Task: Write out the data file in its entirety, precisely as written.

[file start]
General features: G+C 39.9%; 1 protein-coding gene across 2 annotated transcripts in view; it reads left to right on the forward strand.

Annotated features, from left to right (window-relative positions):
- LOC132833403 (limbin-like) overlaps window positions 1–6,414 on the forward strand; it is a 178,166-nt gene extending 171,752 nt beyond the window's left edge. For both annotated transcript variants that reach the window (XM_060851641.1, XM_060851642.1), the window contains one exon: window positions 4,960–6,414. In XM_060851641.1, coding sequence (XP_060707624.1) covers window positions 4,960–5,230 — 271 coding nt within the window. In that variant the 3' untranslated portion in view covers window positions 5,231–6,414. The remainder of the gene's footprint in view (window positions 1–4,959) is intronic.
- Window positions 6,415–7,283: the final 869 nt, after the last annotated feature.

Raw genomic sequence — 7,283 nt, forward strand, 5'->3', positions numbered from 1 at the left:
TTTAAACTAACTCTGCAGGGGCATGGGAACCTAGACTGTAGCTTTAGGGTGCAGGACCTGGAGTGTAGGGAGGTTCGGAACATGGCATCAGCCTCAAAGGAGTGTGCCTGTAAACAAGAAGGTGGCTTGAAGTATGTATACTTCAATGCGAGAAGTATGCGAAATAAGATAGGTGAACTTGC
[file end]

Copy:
General features: G+C 39.9%; 1 protein-coding gene across 2 annotated transcripts in view; it reads left to right on the forward strand.

Annotated features, from left to right (window-relative positions):
- LOC132833403 (limbin-like) overlaps window positions 1–6,414 on the forward strand; it is a 178,166-nt gene extending 171,752 nt beyond the window's left edge. For both annotated transcript variants that reach the window (XM_060851641.1, XM_060851642.1), the window contains one exon: window positions 4,960–6,414. In XM_060851641.1, coding sequence (XP_060707624.1) covers window positions 4,960–5,230 — 271 coding nt within the window. In that variant the 3' untranslated portion in view covers window positions 5,231–6,414. The remainder of the gene's footprint in view (window positions 1–4,959) is intronic.
- Window positions 6,415–7,283: the final 869 nt, after the last annotated feature.

Raw genomic sequence — 7,283 nt, forward strand, 5'->3', positions numbered from 1 at the left:
TTTAAACTAACTCTGCAGGGGCATGGGAACCTAGACTGTAGCTTTAGGGTGCAGGACCTGGAGTGTAGGGAGGTTCGGAACATGGCATCAGCCTCAAAGGAGTGTGCCTGTAAACAAGAAGGTGGCTTGAAGTATGTATACTTCAATGCGAGAAGTATGCGAAATAAGATAGGTGAACTTGC